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 The Secrets Lurking in a Digital-Social Utopia, Review  > The Circle by Dave Eggers

The Secrets Lurking in a Digital-Social Utopia, Review > The Circle by Dave Eggers

My rating: 4 or 5 stars

Eggers, Dave. 2013. The Circle. San Francisco: McSweeney's Books.

Synopsis

Mae Holland believes her life has changed for the best when she gets a job at The Circle the most globally prominent IT company. The Circle is the leader in a new age of social transparency and the free and open access to all information. To the idealistic and enthusiastic Mae, the top-notch technology, beautiful campus, innovativeness, and activity are like "heaven." But what are the implications when The Circle conspires to eliminate privacy and control all parts of human life through its monopolized gateway? 

Review

*Contains some spoilers*


I want to look at this novel partially through a biblical lens. If you follow my Facebook Page (if not you should! Here is the link), then you may have read an article I posted from the Boundless Blog called "Fiction Matters." Essentially the post makes the case that we can learn spiritual truths from fiction, "Jesus was a master storyteller. He taught in parables for a reason" (Barron 2017). I completely agree with this.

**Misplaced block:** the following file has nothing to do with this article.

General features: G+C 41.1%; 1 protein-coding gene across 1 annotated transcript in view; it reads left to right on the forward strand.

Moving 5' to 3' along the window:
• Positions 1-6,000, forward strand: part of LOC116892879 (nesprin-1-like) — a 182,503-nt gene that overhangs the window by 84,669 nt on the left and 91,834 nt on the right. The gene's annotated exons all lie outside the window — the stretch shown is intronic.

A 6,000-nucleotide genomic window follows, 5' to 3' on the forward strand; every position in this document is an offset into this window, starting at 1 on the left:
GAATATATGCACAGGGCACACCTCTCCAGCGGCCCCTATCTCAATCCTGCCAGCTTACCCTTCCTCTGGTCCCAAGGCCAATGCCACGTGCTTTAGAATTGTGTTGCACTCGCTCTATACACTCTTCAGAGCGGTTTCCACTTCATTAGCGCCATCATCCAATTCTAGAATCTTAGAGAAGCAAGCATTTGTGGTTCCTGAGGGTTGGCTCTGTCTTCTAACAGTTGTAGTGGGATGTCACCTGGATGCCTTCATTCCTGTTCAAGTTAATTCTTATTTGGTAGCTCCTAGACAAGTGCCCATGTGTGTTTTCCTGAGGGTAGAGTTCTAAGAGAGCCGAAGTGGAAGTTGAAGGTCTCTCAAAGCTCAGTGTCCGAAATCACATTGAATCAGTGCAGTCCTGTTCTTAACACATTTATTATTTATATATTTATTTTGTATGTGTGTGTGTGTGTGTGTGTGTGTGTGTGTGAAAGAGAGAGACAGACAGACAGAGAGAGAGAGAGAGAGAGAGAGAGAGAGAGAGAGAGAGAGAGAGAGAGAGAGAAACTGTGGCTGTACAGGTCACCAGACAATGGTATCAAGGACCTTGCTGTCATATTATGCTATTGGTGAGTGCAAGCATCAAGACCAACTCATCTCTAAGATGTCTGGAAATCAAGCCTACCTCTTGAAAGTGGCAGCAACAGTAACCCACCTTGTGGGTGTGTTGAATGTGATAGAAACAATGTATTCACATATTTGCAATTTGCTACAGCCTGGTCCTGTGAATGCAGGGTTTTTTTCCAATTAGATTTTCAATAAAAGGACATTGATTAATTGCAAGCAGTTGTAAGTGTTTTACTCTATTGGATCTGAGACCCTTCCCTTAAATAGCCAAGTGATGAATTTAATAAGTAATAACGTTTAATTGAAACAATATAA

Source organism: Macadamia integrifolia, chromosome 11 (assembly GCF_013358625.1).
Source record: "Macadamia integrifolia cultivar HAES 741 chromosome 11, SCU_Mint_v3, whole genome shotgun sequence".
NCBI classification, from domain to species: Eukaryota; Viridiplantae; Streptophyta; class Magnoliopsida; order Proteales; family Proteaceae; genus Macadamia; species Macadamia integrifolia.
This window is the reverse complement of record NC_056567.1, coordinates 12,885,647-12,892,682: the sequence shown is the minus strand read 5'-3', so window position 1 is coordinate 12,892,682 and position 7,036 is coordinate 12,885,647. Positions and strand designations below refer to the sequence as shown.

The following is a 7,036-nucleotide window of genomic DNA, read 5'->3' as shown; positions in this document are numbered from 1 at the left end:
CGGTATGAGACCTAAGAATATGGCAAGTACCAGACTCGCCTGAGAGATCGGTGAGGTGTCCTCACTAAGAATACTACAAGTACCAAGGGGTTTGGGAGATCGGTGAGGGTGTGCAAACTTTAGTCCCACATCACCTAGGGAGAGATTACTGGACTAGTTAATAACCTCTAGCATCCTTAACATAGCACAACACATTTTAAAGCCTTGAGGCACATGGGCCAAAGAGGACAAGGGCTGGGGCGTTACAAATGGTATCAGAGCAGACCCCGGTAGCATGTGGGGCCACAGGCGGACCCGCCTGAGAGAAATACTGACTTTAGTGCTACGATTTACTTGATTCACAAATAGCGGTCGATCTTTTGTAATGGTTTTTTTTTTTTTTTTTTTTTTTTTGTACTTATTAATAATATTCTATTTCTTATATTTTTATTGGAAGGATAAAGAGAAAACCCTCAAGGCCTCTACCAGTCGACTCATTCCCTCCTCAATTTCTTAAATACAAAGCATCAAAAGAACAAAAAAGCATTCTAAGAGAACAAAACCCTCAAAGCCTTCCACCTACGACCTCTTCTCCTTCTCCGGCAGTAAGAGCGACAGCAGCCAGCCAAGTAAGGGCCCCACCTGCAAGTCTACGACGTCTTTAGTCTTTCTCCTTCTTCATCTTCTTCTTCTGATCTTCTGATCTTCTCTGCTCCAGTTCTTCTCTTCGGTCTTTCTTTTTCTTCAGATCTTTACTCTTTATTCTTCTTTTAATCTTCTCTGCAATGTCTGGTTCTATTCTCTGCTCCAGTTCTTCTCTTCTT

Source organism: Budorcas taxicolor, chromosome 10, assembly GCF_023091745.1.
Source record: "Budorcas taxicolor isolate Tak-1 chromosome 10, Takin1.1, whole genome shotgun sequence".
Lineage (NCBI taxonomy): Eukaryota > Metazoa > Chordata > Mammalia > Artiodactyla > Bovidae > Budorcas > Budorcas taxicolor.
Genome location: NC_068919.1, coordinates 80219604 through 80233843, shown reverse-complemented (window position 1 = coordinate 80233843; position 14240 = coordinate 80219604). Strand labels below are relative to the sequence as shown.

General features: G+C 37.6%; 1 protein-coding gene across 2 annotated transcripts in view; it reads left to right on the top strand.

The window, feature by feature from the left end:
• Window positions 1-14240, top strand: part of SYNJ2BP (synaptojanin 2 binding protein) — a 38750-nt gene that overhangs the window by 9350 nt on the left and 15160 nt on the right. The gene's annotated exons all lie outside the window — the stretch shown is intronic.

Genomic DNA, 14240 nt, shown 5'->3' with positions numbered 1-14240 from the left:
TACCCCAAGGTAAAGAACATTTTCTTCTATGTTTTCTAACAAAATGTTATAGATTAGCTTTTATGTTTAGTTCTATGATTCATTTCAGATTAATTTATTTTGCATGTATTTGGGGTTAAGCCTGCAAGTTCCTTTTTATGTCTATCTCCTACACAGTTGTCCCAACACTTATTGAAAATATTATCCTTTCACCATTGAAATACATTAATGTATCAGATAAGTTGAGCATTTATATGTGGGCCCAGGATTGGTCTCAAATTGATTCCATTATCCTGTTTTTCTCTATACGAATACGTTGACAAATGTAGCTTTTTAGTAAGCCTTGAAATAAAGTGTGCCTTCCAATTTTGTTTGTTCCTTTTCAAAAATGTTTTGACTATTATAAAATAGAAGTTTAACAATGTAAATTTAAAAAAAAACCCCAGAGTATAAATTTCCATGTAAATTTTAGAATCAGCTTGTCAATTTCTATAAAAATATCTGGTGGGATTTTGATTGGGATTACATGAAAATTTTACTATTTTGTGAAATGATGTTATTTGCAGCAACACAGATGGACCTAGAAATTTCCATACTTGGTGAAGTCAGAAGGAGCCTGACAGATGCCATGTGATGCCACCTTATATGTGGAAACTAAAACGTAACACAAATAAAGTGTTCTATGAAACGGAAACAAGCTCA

Anyway, my point is, The Circle by Dave Eggers is full of illustrations we can learn from. I briefly discussed this novel in my May Newsletter, (you can sign up for my monthly Newsletter in the sidebar or at the bottom of the post) and I want to build on that discussion and go into more detail for this post.

I was completely engulfed, entertained, and slightly bothered by The Circle. As I describe in the synopsis above, Mae Holland's first impression of her new place of employment is "It's heaven"(Eggers 2014). So, as Ellen Ullman of the New York Times Book Review aptly puts it "And so we know that the Circle in Dave Eggers’s new novel, 'The Circle,' will be a hell" (2013).

As the reader learns more about the outwardly utopian company that is the Circle, through the eyes of the gullible Mae, frequent alarm bells alert of impending trouble. Yet our main character, our guide through the story Mae hears no alerts, and if she does, she simply turns off the notifications.

Most disturbing to me was that Mae was an entirely believable character exhibiting many characteristics of the selfie-centered society we live in today. I wanted Mae to be a heroine, and she had many opportunities to become one, yet she became more and more reprehensible as the novel progressed.

Social acceptance and "participation" are of paramount importance in the Circle's ecosystem, with social ranking, "smiles" and "frowns," commentary, zings, followers, and posting pictures all integral to the company community.

Mae is an eager competitor. Yet, as she moves up the social ranks and eventually becomes totally "transparent" i.e. wearing a live-streaming camera around her neck with millions of followers and "watchers," she begins to experiences periodic episodes of a black “tear” ripping inside her.